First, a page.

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Comparison of AngularJS cache vs. browser HTTP cache

When working with Angular's $http service, one of the nifty options is a built-in cache service. It's off by default, and enabling this service can prevent repeated requests for the same resource. In this post, I'll compare Angular's service to native HTTP caching in your browser (I used Chrome as a baseline for comparison, and other browsers may differ slightly).

Angular $cacheFactory Browser HTTP cache (Chrome)
Storage Javascript heap memory (more) disk (more)
Eviction algorithm Least recently used (LRU) LRU (more)
Time-to-live until page refresh Determined by HTTP headers
Support for revalidation No Yes, with ETags
Requires cooperation of
remote server
No Yes
  method: 'GET',
  cache: true,
  url: '
Cache-Control: max-age=1800, private
Vary: Cookie
Content-Type: application/json

Overall, I'd say the browser has the advantage, but there are many gotchas to look out for with HTTP:

  • First, the server must be coorperating by sending suitable headers (usually easy if you control the remote resource, rare for third-parties).
  • If your resources require authenication, you'll need to set the Vary: header, and Cache-control: private. In the above example cookies are used, but other methods will work. For example if you authenticate with OAuth 2.0, the header would be Vary: Authorization.
  • Be careful with proxies, for example Varnish does not support "private" by default.
  • When using HTTPS, Chrome and Safari will not cache resources from servers with self-signed certificates. This sometimes makes testing more complicated.
  • Safari's implementation of Vary: is broken for cookies, and possibly other headers.


There is a third option if you can't solve the gotchas above, but need more flexibility: angular-cache. By using this replacement for $cacheFactory, you get more storage options (localStorage and sessionStorage), and a configurable time-to-live.

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Thanks for the informative post!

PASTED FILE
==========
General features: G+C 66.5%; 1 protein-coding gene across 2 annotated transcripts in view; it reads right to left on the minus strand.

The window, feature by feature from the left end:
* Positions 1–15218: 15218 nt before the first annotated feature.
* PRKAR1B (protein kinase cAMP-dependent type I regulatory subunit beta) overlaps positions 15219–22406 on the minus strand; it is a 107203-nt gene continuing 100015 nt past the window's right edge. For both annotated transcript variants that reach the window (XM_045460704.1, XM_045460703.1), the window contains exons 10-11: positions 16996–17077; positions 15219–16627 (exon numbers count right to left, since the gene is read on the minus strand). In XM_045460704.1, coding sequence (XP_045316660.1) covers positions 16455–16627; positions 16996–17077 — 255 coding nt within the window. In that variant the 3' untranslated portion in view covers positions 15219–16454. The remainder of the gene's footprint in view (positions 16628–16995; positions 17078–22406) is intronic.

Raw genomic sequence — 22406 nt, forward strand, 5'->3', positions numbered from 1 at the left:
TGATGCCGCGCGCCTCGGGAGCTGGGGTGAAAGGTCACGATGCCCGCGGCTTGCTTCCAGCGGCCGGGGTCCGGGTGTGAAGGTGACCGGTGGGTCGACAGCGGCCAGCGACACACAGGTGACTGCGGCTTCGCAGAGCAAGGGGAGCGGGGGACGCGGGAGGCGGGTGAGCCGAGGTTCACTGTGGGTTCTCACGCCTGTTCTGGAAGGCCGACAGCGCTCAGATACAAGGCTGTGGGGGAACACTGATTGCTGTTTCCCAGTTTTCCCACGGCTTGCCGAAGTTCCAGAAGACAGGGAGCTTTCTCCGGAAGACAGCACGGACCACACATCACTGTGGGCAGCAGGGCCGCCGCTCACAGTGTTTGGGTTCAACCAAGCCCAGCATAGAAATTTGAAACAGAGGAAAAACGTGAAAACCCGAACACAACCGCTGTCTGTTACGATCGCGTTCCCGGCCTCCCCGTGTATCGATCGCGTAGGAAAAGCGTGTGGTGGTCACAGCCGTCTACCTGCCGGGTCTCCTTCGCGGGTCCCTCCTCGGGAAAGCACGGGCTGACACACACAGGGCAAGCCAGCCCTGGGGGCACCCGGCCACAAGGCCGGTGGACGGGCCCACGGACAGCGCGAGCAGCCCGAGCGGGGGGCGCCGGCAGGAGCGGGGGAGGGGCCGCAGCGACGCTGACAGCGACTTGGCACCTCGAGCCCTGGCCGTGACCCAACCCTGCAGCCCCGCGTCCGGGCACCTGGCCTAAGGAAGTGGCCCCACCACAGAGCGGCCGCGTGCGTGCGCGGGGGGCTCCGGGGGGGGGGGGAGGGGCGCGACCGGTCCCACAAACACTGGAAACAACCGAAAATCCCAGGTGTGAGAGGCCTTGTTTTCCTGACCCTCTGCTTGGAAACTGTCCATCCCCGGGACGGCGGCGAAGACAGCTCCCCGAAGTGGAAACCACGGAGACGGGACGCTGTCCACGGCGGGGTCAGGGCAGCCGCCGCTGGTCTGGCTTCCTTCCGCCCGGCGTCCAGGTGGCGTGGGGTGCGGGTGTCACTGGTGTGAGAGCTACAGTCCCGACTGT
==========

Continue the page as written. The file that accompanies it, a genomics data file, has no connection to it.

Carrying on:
We're developing an app with AngularJS and RESTful services. The data returned by services is changed infrequently and I very much would like to cache responses for a period of time. I'm setting Cache-Control: no-transform, max-age=604800 in the response.

Is there a way to have AngularJS JSON requests ($http/$resource) respect browser cache instead of using completely parallel built-in AngularJS cache or angular-cache library? From what I can see watching the network, by default $http requests are ignoring Cache-Control headers.

Cross-posted on StackOverflow:…

Yes, in our testing $http definitely honors cache-control headers. I'm not sure AngularJS could opt-out of browser caching, even if it wanted to, since under the hood it must use XMLHttpRequest().

As noted above, an invalid SSL cert will prevent caching. If that doesn't explain what you see, perhaps you could share a link to a sample endpoint URL? If there are other conditions that interfere with browser caching I'd love to know about it. Thanks!

Thanks a lot for your response! It was very useful. Now that I know that AngularJS fits into the browser cache, I've looked further into this. My services are all HTTP services, not HTTPS. Where I was stumbling was page reloads and the way they behave differently.

Let's divide use cases into two:

1. Page hit: simply going to a previously visited page.

Here I see what you see: most of the content is retrieved from cache. Chrome shows it better Firefox/Firebug. Firebug simply does not show cache hits in the Network panel.

2. Regular page reloads.

Pretty much all browsers have two shortcuts to refresh a page: regular reloads (Ctrl+R in Chrome/Windows) and
reloads ignoring cache (Shift+F5 in Chrome/Windows). I'm talking about regular reloads since if cache is ignored, there is nothing to discuss.

What seems to be happening is that browser issues If-Modified-Since requests for *all* resources on the page. The server then responds with 304 Not Modified for static resources and browser gets them from cache.

The issue is that we're not handling If-Modified-Since currently in our services. We simply set Cache-Control with the expiration age.

This is what I need to handle, and that should hopefully resolve the issue.

BTW, here is a background article on browser caching that I found quite useful:

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